So Deadbeats Push the Meme Christmas is Sun Worship?

There has been a meme going around on YouTube and in some political circles that Christmas is about the movement of the Sun. The thing is, memes aren’t real. At least not always. While that is true, that hasn’t stopped a seemingly unrelated group of “researchers,” “thought leaders,” “producers” and speakers from spreading the meme that the birth of Jesus Christ is really just an allegory for the Sun.

Thus, Jesus is relegated to an allegory.

Unsavory self-appointed internet leaders meme “Christ is the Sun” and unfortunately some people believe it.

The Zeitgeist series of movies was pretty big. They were headed by a man named Peter Joseph who has all but faded away. The first Zeitgeist movie, entitled just “Zeitgeist” which is still available on YouTube was a break through for the “Christ is the Sun” meme. Plenty of others push it though. There is Jordan Maxwell with his slug-like visage. Then we have Mark Passio, the “reformed Satanist.” There is also Michael Tsarion who has a seemingly never ending stack of tall tales.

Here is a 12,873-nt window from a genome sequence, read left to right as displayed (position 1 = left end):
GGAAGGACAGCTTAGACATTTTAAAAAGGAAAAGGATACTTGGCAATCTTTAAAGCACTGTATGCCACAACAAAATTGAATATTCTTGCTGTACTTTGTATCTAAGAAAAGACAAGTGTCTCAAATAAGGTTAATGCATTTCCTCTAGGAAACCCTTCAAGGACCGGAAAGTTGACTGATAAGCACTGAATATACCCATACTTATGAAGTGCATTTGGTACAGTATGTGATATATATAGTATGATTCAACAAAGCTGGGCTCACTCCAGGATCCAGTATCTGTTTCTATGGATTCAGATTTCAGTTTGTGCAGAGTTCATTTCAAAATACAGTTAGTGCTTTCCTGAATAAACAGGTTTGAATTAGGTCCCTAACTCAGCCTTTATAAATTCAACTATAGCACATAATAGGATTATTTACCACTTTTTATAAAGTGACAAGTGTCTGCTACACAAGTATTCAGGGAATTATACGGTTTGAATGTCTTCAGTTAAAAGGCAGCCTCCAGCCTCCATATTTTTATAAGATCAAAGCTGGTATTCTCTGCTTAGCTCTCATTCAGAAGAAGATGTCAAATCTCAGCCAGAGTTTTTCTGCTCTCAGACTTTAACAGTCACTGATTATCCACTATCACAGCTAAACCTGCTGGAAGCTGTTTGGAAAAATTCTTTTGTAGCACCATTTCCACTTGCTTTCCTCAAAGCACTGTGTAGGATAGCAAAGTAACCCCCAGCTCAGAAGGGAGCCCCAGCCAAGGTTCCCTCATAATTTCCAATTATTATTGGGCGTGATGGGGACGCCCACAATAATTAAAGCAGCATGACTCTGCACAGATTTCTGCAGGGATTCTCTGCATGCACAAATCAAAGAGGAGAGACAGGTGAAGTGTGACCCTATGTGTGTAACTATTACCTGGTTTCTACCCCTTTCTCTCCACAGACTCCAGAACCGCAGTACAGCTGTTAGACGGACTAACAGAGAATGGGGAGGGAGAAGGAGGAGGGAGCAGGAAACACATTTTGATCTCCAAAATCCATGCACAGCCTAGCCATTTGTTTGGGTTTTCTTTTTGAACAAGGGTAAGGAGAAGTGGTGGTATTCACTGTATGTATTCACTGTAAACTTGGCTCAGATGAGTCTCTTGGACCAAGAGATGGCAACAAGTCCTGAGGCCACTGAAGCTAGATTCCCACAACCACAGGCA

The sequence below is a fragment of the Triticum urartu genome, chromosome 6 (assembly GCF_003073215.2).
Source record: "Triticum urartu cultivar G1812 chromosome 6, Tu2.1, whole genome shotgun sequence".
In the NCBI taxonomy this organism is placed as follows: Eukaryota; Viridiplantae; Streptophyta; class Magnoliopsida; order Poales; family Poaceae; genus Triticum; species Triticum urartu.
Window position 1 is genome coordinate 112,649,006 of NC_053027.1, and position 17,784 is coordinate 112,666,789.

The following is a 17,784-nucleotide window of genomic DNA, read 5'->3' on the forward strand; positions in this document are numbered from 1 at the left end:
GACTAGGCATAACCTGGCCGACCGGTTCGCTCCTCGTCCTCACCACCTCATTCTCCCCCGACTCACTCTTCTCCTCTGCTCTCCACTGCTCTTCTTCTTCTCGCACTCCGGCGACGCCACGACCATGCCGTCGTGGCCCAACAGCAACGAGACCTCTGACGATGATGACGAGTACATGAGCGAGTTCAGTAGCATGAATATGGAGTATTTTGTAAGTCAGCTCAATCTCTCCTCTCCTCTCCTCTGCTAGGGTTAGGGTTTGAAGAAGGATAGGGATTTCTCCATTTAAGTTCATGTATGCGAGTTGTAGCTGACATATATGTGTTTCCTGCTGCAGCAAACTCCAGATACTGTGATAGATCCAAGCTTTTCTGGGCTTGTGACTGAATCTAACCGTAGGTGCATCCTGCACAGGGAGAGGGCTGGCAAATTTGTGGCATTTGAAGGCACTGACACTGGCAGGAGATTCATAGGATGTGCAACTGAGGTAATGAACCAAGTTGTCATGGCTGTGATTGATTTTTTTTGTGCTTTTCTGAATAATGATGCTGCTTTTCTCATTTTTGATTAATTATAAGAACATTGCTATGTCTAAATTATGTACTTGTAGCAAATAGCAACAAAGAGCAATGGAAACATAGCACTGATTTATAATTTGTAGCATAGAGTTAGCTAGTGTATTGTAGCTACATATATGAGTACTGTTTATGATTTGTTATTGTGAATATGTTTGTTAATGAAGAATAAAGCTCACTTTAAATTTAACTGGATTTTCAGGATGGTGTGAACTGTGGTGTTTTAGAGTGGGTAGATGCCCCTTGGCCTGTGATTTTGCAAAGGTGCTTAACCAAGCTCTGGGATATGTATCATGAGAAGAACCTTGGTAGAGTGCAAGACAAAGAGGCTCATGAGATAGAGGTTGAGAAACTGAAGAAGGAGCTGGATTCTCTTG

For all the materials the keepers of the Christ/Sun meme put out, they always tell the same simplistic story. The story is that after the Winter Solstice which is usually on December 21, the Sun hangs low and motionless for three days and on December the 25th is born and/or rises from where it hung on the horizon for the three days.

The birth of Jesus the Christ is written about in the Bible in both the Old and New Testaments. There are 66 books in the Bible. Mine has 664 pages. The aforementioned keepers of the “Christ is the Sun” meme always talk about Astrotheology and how current religions were derived from the study of the heavens. Peter Joseph of Zeitgeist says that the ancients “personified them(the Sun and Stars) with elaborate myths.” That maybe true but, none of the memers of the “Christ is the Sun” meme can ever say much more than the Bible is an Astrotheological allegory. How come there are never any Astrotheological allegories explained about the other 99.9999% plus of the Bible.